Another example with behaviour:

You have a rule that there is no swearing in your school.

The consequence is a letter home and a half hour after school detention. The rule is clearly explained in the behaviour policy, and this boundary is in place to ensure discrimination and rudeness is kept to a minimum in our community (safety and order).

One lesson, a Maths teachers asks for the homework. One pupil has not done it, he knows he’s in trouble anyway so swears loudly at the teacher and storms out of the room. The teacher fills in the various (electronic) paperwork to issue the detention – for lack of homework and swearing.

The Maths teacher has reacted to the behaviour in line with the behaviour policy – providing consistency and apparent equality within her classroom.

Unbeknownst to the Maths teacher, recently this pupil became a young carer for their siblings. They are 13years old. They live with Dad who is in and out of hospital with a mental health illness. The pupil is now responsible for themselves and their two 6 year-old twin siblings as there is uncertainty about when Dad will be at home, and even if he is, whether he is able to care for the children. The pupil is anxious about their Dad’s health, concerned what is happening to him when he’s in hospital, and is struggling to look after their siblings. They are not sleeping well and their diet has become erratic. They have not told anyone about home’s situation as they are worried about being taken away from their Dad and being put into foster care, separated from their siblings. They forgot about the Maths homework until the moment the teacher asked.

Should the detention be issued?

Yes, no, as well as – maybe there is something better.

This pupil has suddenly had all their home boundaries and routines taken away. They are feeling unstable. School has become their safe space. Whilst they may find it difficult to maintain the expectations of school at the moment, at least there is a consistent in this pupil’s life.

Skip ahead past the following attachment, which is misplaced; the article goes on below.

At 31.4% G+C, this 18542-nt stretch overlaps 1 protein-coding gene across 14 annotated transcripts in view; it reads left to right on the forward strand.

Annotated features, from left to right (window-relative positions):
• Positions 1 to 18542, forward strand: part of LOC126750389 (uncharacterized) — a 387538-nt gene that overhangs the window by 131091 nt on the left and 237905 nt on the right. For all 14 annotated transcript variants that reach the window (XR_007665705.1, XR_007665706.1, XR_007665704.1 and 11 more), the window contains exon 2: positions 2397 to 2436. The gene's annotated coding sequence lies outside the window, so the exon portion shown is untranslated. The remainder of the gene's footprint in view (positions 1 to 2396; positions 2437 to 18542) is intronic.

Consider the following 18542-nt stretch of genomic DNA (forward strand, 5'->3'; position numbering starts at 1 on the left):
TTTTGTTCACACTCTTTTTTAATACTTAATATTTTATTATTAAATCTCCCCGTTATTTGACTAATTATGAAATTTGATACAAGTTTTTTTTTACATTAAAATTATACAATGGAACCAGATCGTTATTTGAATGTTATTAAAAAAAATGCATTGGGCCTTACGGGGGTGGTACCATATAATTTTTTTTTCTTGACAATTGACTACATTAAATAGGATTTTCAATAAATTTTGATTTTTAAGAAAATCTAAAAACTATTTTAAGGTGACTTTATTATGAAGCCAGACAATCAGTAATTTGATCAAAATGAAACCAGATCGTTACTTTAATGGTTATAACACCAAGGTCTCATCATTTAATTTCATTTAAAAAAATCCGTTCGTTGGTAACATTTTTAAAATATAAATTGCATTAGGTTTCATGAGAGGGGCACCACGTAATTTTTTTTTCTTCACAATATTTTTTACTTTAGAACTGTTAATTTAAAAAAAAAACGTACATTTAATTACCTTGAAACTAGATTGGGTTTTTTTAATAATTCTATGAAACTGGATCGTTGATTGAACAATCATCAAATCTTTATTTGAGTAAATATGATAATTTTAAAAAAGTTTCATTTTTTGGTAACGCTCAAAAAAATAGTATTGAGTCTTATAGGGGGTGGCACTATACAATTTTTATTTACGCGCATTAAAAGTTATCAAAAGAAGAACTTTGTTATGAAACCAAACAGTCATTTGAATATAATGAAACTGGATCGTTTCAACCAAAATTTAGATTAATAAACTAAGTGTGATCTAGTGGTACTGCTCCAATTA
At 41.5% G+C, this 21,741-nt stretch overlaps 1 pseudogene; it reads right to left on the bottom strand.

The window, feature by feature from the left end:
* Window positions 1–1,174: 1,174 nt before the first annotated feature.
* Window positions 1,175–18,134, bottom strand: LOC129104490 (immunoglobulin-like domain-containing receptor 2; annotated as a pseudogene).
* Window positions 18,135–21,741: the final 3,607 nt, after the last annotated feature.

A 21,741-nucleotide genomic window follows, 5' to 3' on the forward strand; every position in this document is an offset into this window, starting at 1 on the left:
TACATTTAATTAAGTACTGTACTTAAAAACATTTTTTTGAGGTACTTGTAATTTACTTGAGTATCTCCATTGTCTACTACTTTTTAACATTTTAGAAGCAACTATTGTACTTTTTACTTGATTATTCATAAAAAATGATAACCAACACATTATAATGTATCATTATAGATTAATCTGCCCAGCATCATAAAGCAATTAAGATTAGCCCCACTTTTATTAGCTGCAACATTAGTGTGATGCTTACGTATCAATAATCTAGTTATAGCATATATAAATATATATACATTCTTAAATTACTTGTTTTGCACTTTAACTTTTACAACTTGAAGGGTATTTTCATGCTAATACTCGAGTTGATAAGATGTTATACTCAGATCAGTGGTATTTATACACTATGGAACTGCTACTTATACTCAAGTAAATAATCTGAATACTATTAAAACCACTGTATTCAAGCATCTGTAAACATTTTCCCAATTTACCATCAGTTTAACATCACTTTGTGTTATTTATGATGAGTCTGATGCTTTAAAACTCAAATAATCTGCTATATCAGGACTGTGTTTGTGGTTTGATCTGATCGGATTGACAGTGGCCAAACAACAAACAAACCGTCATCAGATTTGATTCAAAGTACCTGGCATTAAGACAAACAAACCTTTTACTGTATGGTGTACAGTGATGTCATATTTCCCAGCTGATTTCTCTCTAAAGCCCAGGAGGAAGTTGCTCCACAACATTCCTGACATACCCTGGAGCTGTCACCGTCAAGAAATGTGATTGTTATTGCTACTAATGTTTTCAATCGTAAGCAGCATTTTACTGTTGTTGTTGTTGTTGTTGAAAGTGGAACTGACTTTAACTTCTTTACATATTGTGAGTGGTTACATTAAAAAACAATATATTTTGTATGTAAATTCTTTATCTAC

On a larger scale than the child with the nosebleeding child, we also need to consider what is happening in the moment.

So, whilst holding the boundaries and routines – the very things that are giving this pupil any sense of normality – we also need to connect. Find out what is going on. Understand what this outburst of behaviour was trying to communicate.

It might be that the detention sends the pupil over the edge – if they are responsible for picking up their siblings from another school, they are likely to see their siblings’ safety as more important than the detention.


They may not be able to communicate this with school directly – remember, they are scared of being taken away from their home if adults find out what is going on. The situation could easily escalate to more than missed homework and swearing.


If we think, oh well, not sure what’s going on there but issuing the detention will just cause more hassle, let’s let it go – then we are doing the pupil a disservice, because then we lose the opportunity to dig deeper. We are doing them a disservice because we are giving that pupil the message that we don’t care that they missed their homework, we don’t believe in their education in the same way as we do to the others anyway.

So what do we do?

We keep consistent with our kindness.

We hold the routines and boundaries of school (their only safe place) whilst taking time to understand what the behaviour is communicating.

In this case, we have a serious safeguarding issue at home which needs supporting – but we need to take time to find this out from the pupil in the first place, by asking why –  and this is going to happen if we have a positive relationship with the pupil in the first place. We need to make them feel safe enough to share the cause of the behaviour.

Once we know what the situation is then we can provide the boundaries, routines, support and possibly consequences that will best support the pupil in their education right now.

If a pupil does not have a safe, quiet space to do homework, that is something that we can provide at school. It might be that instead of an afterschool detention that would leave 6 yr old twins with no one to take them home, that you start with a conversation at lunch. It might be that until arrangements are made for the family, that homework is paused for this pupil. And it also might be that there is a discussion or smaller consequence for swearing and missing homework.

  • Boundaries and routines make humans feel safe.
  • 99% of the time it is important to uphold them.

And then sometimes, we must look at what is happening in the moment and remember to be human.